Paranormal by Alice Cooper

Release date: July 28, 2017
Label: earMUSIC

Alice Cooper shows no sign of stopping. He’s been around since day one in the mid-‘60s and showing the love of The Kinks, Elvis, The Beatles, The Who, and early Pink Floyd in his music. Now for me, I’ve admired Alice’s music after watching him in a compilation video of The Muppet Show in 1985 from Playhouse Video entitled, Rock Music with the Muppets and they showed two of his numbers; ‘Welcome to my Nightmare’ and ‘School’s Out’. And my life changed forever as a young kid being in awe of not just his theatrical work, but his music.

This year, he’s released his 27th studio album entitled Paranormal on the earMUSIC label and this is Alice at his best bringing the nightmare back into action with the hard rock, ‘50s music, heavy metal, and ‘60s garage rock rolled into one of the biggest blenders. You can close your eyes and imagine him going back into the roots of his golden-era of the 1970s for the master to kick the door down again with a vengeance.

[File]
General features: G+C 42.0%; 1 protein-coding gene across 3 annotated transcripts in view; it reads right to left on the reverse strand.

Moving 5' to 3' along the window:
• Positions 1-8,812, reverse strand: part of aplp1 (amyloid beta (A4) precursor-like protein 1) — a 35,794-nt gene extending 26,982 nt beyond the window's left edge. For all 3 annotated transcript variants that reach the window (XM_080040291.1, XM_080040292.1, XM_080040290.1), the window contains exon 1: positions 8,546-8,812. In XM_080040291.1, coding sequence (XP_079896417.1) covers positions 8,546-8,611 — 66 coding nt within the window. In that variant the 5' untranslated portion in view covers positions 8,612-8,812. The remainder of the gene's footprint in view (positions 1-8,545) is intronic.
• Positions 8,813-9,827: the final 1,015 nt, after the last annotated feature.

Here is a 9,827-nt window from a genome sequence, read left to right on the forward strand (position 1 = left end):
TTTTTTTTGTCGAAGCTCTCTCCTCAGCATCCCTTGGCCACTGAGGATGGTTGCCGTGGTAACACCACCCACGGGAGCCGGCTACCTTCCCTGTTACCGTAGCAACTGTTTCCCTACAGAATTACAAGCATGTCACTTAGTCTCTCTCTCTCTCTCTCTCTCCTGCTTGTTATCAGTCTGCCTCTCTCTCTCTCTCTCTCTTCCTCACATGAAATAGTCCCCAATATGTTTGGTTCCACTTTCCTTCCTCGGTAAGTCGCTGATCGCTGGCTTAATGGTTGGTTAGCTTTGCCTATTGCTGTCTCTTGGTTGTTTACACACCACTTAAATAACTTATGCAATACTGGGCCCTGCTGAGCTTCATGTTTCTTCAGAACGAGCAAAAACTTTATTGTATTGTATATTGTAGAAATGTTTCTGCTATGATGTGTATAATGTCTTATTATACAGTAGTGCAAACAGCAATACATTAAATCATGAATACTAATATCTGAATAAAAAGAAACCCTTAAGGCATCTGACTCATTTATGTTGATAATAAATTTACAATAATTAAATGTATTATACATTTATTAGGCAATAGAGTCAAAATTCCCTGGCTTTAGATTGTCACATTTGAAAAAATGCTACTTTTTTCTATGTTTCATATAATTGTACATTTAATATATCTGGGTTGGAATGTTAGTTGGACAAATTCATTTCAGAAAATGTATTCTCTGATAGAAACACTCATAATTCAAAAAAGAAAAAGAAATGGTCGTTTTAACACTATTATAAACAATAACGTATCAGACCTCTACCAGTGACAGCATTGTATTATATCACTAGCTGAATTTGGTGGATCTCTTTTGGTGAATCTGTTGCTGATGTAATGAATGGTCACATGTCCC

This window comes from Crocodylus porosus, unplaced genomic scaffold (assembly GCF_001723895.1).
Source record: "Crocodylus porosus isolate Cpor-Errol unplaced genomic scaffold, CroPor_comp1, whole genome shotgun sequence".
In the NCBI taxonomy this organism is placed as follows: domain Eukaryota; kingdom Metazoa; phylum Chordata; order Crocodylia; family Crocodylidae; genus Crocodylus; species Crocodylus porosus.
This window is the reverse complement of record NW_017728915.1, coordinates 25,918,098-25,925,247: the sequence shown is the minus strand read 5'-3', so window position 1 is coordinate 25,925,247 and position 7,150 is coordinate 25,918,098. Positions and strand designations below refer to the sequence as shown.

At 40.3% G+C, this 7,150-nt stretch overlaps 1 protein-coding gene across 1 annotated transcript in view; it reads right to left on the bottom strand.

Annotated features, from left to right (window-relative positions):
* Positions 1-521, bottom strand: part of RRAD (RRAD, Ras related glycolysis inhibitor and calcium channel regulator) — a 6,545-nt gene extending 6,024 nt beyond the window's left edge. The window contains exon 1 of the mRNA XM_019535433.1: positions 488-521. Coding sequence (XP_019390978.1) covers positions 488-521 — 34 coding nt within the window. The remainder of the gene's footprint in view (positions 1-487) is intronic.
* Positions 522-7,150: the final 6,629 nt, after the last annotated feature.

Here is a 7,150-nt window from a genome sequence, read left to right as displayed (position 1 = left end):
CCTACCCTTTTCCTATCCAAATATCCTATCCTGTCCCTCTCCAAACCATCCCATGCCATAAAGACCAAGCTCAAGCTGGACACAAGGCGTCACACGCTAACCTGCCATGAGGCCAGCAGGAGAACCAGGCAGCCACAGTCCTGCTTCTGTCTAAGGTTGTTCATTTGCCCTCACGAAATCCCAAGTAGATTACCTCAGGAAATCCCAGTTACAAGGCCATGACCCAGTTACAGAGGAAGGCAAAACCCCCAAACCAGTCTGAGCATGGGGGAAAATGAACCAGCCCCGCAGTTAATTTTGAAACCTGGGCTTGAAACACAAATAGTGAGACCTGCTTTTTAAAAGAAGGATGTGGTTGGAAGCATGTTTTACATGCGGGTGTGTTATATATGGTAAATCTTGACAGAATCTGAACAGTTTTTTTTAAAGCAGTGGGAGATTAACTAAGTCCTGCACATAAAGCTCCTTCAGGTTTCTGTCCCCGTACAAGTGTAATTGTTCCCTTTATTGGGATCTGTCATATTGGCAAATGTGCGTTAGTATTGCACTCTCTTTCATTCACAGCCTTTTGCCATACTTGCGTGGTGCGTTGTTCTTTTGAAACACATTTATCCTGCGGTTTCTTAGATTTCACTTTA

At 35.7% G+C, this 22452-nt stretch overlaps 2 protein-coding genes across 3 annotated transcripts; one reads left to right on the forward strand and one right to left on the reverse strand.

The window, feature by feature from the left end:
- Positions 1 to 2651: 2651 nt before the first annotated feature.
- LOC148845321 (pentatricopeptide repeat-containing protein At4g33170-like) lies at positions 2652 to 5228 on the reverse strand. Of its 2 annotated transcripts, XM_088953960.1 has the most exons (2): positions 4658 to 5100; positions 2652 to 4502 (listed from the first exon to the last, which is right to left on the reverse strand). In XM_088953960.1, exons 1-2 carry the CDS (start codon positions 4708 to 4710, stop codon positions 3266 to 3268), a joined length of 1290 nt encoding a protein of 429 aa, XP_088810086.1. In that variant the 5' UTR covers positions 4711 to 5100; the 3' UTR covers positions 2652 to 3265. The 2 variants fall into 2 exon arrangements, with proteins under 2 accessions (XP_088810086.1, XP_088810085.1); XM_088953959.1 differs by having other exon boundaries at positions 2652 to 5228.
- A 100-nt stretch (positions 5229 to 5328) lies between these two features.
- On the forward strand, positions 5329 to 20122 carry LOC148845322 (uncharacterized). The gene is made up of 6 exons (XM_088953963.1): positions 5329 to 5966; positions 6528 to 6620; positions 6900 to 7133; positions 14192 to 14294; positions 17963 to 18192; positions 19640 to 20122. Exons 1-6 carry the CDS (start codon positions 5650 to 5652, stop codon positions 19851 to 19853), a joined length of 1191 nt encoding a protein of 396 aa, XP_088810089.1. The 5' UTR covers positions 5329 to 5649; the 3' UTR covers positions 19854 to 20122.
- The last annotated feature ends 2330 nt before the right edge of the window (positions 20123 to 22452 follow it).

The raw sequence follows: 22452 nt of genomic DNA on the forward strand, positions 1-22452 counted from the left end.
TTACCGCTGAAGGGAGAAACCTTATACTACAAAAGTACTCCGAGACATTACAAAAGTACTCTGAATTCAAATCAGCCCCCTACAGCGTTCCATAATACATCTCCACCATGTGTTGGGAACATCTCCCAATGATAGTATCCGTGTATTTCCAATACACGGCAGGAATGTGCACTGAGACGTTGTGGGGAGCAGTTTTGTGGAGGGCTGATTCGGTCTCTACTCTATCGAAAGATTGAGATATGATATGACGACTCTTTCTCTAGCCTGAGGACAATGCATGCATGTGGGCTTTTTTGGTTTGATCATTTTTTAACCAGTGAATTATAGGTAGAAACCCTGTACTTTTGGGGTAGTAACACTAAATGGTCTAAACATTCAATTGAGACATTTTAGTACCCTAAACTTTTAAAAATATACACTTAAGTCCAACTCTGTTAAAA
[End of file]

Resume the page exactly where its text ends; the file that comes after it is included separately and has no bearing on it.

Not to mention the admirers including Rob Zombie, Twisted Sister, Ramones, John Lydon of the Sex Pistols and Public Image Ltd, and Bob Dylan who described Alice Cooper in an interview with Rolling Stone Magazine in January 26, 1978 story, “I think Alice Cooper is an overlooked singer.” And Alice is still having the great sense of humor that he still has. He brought along people including Deep Purple’s Roger Glover, U2’s Larry Mullen, & ZZ Top’s Billy Gibbons. And the original Alice Cooper band who were with him from Pretties for You to Muscle of Love.

 

Despite his love of horror films, radio host, and his love of golf to name a few, Paranormal just took me by complete surprise. You have the opening title-track which starts out with an eerie guitar introduction turned into a fanfare sound of a deserted western town as it transforms into an overture-sque rumble. The spirit of a ghost is watching your every step in the house with the lyrics “My shadow has a life of its own/Watching you while you’re sleeping alone.